But I can’t control any of those outcomes, hence my anxiety and uncertainty day to day.

So what IS necessary?  What is ‘the one thing’?

I can see more clearly how God has been moving me over the past 5 or 6 years to rely on Him throughout the day.  To look to and depend on His divine, supernatural Spirit for EVERY thought, word, action, and decision about the future.

Jesus and Paul challenged followers of Christ to stay ‘grafted in the Vine’, to ‘remain in union with Him’.  We actually are not meant to do anything apart from Jesus.  He even tells us we can’t.

  • John 15:5 I am the vine; you are the branches. If you remain in me and I in you, you will bear much fruit; apart from me, you can do nothing.

So I have redefined what Maria calls a ‘good day’.  The one responsibility I have as Jesus’ lamb is to do all in His strength, aware of my position IN the Vine.

Teaching a ‘good’ lesson, completing my list, engaging in a fruitful conversation with a colleague – yes, these are important.  But I can’t control the outcomes.  Hence – perpetual anxiety.

But I CAN control my thoughts.  That ability is given to every Christian in whom lives God’s Spirit.

My goal and focus this school year is to rely on Jesus and seek to please Him that way. And when I forget my source for everything and start angsting about X, Y and Z, I can still please Jesus by repenting of sinful AND needless worry.  And call it a GOOD day!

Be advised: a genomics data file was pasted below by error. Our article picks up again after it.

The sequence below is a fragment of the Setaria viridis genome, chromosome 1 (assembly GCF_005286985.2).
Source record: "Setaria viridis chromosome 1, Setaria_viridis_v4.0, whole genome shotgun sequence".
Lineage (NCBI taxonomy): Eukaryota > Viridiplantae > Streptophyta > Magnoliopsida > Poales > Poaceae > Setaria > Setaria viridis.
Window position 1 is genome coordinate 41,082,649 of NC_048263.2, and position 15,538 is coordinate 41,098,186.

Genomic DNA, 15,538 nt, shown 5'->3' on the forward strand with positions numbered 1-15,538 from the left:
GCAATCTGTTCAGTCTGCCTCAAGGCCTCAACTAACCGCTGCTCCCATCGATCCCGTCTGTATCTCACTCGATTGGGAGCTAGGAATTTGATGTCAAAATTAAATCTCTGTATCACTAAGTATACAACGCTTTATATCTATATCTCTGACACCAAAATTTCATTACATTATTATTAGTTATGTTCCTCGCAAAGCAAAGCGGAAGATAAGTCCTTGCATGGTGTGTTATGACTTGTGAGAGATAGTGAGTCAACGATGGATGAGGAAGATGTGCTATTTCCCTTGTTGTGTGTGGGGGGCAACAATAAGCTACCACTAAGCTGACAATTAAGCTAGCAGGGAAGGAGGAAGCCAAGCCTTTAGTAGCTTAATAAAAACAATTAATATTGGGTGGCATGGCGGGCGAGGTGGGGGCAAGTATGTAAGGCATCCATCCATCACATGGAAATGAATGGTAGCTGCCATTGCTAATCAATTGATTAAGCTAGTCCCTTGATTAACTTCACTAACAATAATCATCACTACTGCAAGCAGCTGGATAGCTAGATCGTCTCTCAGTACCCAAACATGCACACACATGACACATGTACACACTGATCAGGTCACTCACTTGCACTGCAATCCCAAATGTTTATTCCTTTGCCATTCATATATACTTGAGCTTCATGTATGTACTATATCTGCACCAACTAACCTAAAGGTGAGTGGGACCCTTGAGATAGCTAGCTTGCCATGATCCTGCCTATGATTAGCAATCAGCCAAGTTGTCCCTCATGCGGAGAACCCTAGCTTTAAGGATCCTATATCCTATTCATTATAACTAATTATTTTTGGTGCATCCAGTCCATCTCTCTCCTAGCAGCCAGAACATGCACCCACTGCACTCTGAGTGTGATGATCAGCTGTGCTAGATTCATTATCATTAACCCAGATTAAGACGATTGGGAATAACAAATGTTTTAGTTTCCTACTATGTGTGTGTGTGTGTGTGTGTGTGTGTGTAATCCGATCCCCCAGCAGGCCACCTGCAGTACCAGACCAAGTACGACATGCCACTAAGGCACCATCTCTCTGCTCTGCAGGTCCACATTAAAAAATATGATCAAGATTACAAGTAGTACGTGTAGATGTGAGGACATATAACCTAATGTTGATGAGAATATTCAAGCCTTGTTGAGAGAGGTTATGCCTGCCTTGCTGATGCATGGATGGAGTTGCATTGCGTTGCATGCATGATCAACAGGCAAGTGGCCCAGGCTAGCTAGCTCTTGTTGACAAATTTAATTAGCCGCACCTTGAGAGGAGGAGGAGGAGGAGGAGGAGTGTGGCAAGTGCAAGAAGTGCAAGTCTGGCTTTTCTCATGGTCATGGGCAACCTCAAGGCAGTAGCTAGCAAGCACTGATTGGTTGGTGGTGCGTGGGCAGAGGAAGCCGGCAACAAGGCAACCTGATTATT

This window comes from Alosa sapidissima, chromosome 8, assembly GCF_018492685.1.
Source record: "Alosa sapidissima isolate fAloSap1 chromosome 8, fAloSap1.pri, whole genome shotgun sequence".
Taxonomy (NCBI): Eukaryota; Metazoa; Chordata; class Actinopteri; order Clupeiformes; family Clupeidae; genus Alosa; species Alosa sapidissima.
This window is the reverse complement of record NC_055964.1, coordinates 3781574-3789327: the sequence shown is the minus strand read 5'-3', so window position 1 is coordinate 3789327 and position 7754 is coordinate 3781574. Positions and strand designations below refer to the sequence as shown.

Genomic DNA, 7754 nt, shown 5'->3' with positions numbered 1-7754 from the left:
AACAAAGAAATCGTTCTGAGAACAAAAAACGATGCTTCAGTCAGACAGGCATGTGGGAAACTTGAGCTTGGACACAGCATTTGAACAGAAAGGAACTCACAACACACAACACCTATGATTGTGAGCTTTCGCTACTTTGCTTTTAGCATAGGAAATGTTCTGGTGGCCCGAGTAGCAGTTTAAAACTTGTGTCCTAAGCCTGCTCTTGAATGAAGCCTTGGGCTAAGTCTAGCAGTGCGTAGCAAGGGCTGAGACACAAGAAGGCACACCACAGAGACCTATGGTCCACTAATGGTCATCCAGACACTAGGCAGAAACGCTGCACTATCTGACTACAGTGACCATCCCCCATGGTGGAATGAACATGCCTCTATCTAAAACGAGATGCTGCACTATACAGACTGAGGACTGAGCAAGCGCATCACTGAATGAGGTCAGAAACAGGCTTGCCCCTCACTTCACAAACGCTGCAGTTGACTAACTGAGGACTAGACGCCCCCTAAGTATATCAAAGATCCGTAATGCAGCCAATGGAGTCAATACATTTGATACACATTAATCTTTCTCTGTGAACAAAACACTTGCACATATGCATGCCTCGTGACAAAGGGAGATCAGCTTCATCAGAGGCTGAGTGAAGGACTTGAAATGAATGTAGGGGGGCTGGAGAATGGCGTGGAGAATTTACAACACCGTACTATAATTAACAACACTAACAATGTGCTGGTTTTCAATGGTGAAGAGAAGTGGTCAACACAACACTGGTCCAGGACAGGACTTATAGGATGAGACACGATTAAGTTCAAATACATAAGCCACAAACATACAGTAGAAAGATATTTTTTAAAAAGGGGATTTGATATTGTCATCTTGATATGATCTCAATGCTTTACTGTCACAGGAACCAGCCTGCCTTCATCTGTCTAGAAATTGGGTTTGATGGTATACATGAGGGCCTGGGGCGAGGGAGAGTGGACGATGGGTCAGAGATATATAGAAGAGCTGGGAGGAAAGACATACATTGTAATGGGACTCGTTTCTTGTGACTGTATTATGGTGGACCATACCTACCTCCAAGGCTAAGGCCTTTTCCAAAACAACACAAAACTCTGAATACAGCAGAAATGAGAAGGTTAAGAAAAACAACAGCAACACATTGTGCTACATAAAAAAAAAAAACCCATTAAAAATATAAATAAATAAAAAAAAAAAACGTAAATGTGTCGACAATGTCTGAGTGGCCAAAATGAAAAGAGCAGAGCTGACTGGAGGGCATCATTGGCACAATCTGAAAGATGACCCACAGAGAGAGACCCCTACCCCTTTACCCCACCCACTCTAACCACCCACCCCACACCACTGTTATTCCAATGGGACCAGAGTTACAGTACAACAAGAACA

Keep your roots in good soil

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tomato-in-soil  The zucchini failed, the cucumber baby plants did not thrive, but our container garden yielded tomatoes.

These tomato pots have shown me over the past 4 months that if the soil is good, and God provides adequate sun and water, that is still not enough to produce a crop.

All vegetation, if it is to yield fruit, must have its roots planted in the soil.  That is crucial. (yes, I have heard of hydroponic cultivation!)

Aren’t we Christians the same?  According to Jesus, we will grow naturally, without working at it, if we are immersed in His Word, sucking up nourishment because it satisfies like nothing else.

John 15:4 Remain in me, as I also remain in you. No branch can bear fruit by itself; it must remain in the vine. Neither can you bear fruit unless you remain in me.

I recently noticed in this verse that the verb Jesus uses is to BEAR fruit. We don’t GROW the fruit ourselves.  We just let fruit sprout and flourish.

As the Holy Spirit gives growth, He causes our new nature to develop characteristics like joy and patience, gentle responses and kind actions, to name a few.  This Holy Spirit fruit in turn feeds and fertilizes us, resulting in deeper and sturdier roots and an ongoing yield.

I like how the inspired psalmist described the process in Psalm 92: 13-14: 

Planted in the house of the Lord,
They will flourish in the courts of our God.
[Growing in grace] they will still thrive and bear fruit and prosper in old age;
They will flourish and be vital and fresh [rich in trust and love and contentment]; (Amplified Bible)

I’ve noticed some dying leaves on my October container plants, but I’m still getting salad tomatoes. How encouraging for all of us in a Western society that abhors and tries to hide from aging.  Since we don’t have to rely on ourselves to ‘add value’ we can relax and allow God generate all and any good yield.